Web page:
La Paz

Bolivia Days 9 and 10

Categories: Bolivia, Cities

The view of La Paz from El Alto is amazing. We came to the canyon valley rim at dusk, trapped by insane traffic winding miles down the side of the canyon walls to downtown La Paz, where the traffic was equally insane but with the addition of mobs of people everywhere. It had been raining and just as we came to the sight of spiraling lights winding around endless hills of buildings during the blue hour, the clouds parted enough to see the crown of the landscape, Mt. Illimani, covered in fresh snow and glaciers, towering over the towering city at a height of 6,438 m (21,122 ft). That’s higher than any mountain in North America and the highest mountain I’ve seen in person.

We arrived at such an hour because La Paz was our second choice of a place to stay for the night. Leaving Salar de Uyuni we travelled along paved, PAVED!!!, roads to the town of Tiwanaku to look at an ancient pre-Incan city that may have been settled 4,000 years ago. The ruins were not as impressive as I had hoped but our plan was to stay in town overnight and then head to Lake Titicaca the next day. We soon scrapped that plan because we were unable to find sufficient, trustworthy food for dinner, and we decided the only real looking hotel was not acceptable. It was the kind of hotel where they give you your toilet paper along with your room key. Once we were in the rooms we discovered they were unheated and already cold enough to require a jacket despite it being late afternoon. We were the only guests in the building yet Ben’s smelled terrible. We thought we might just deal with it but after having no luck going out to find dinner we went back, grabbed our stuff, and fled.

 

Driving from Uyuni to Tiwanaku we passed across a lot of pretty landscapes on the altiplano. Here a river glides past plains covered in a cool South American grass that sometimes looks like Hershey’s Kisses or dollops of whipped cream.

This ancient gate and stairs lead to a large courtyard in Tiwanaku.

The outer wall of Incan stonework.

Inside there was a square pit covered in heads.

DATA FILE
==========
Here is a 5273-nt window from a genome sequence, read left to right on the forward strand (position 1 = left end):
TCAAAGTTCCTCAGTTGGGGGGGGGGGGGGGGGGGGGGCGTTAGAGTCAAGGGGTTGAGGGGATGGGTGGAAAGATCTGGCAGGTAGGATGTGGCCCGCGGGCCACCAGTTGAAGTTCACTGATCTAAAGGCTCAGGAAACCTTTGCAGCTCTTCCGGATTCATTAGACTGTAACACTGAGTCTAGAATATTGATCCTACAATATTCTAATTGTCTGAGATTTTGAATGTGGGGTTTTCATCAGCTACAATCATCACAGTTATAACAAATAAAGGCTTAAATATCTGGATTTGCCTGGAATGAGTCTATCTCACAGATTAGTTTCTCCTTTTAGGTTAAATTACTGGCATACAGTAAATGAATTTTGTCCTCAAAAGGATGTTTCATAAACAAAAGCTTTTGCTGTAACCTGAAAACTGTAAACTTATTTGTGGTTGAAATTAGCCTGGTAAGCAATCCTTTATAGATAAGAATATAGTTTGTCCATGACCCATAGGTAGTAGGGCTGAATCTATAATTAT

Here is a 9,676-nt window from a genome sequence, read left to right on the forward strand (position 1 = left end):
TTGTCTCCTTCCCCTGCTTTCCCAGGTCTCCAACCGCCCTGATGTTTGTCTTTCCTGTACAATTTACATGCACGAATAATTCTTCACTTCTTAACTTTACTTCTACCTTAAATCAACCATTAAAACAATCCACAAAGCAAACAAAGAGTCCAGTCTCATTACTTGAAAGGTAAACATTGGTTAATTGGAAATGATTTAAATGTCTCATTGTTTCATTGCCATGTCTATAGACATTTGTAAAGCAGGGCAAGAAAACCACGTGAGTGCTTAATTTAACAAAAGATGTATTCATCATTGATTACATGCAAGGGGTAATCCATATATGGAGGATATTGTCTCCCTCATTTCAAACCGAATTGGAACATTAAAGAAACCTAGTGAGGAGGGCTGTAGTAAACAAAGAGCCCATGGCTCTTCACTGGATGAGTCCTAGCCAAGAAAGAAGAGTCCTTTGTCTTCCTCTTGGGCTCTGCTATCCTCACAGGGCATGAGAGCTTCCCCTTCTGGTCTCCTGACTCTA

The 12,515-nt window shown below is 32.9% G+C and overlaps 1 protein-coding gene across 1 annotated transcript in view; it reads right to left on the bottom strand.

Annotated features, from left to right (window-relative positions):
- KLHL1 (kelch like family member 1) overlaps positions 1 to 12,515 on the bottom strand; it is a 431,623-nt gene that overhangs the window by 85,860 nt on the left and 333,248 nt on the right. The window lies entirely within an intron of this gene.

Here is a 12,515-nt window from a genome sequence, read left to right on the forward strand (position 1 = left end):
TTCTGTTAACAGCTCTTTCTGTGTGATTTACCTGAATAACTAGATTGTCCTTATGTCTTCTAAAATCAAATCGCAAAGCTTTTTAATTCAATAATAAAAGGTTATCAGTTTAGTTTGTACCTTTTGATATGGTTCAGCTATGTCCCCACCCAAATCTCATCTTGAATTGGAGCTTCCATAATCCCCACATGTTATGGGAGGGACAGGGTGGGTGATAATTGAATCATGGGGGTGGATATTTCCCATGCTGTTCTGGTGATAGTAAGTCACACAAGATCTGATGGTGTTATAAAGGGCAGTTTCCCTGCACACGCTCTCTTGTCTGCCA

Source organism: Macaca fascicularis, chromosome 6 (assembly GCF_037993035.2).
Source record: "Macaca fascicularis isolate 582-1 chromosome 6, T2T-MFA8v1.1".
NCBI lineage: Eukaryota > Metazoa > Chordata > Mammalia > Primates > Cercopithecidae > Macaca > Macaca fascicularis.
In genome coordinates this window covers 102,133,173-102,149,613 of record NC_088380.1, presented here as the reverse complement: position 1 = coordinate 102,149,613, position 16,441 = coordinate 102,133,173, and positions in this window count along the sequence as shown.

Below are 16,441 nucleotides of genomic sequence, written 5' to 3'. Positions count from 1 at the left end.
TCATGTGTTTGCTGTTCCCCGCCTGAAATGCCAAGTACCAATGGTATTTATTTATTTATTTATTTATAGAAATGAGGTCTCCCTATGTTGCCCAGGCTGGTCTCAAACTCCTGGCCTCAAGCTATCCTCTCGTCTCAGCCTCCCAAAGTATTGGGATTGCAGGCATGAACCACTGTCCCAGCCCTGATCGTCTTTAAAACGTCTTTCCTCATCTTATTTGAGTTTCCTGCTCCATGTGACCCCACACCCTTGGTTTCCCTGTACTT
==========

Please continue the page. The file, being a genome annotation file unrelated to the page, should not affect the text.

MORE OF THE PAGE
An ancient portal.

La Paz, the highest capital city in the world, has the most insanely clogged streets of anywhere i’ve ever been. Ben almost lost his mind as we tried to get from the valley rim to within walking distance of the hotel we had chosen. But, La Paz has the most surprising solution to that traffic of any city i’ve visited. Crisscrossing the city along several long corridors are an extensive gondola lift (here is a video) system of public transportation. It seems like a gimmick at first but it really works, reducing travel times that could be well over an hour to a relaxing 20 minutes. We were fortunate to visit within the first year of operation of this system and several more lines are in the process of construction. As a result we did not have to drive or take a cab at all during our stay in La Paz.

In the cities Witch Market you can buy dead baby llamas or even fetuses. Much of the other stuff was similar to what you might find in a place like New Orleans.

There’s a lot of graffiti everywhere. The guy wearing a mask and staring at me is mighty suspicious, but the security guy doesn’t seem concerned.

A covered market.

I have no idea what most of these are but you can buy a lot of them.

We walked around La Paz all day seeing the sights and attractions and at one point we took the cable car up to the politically separate city of El Alto. Nearly 1 million people live in El Alto at an elevation more than 13,600 feetEl Alto is the highest major metropolitan area on Earth. Most of it is a ghetto, or at best poor suburb, and it goes on forever. It’s the biggest reason it takes so long to get into and out of La Paz. Many of the streets are dirt and everything has a half finished unplanned look, with 30 feet of rubble between the street and the buildings, or entire blocks of dirt and rubble with one 6 story building. We saw a lot of these same buildings all over El Alto that had a styling like a toy car or cheap Chinese restaurant aesthetics. We found out later this wasn’t Chinese influence but rather a home grown style of facade by a nationally famous architect Freddy Mamani.

Taking the cable car out of the valley far up the hillsides.

Looking towards the ghetto that rises into the old mining area.

The cable cars arrive at El Alto.

Incredibly you can take the stairs all the way from El Alto to the bottom parts of the city. That is a lot of stairs!

For lunch we travelled by cable car to the other side of town, which was much nicer, and ate at the famous Gusto, founded by famous Chef Claus Meyer. The food was amazing, probably the best flavours I experienced in  2017.

On the way to the more middle class part of town.

I thought these different colored tile roofs were interesting, and something you would not see travelling along the streets.

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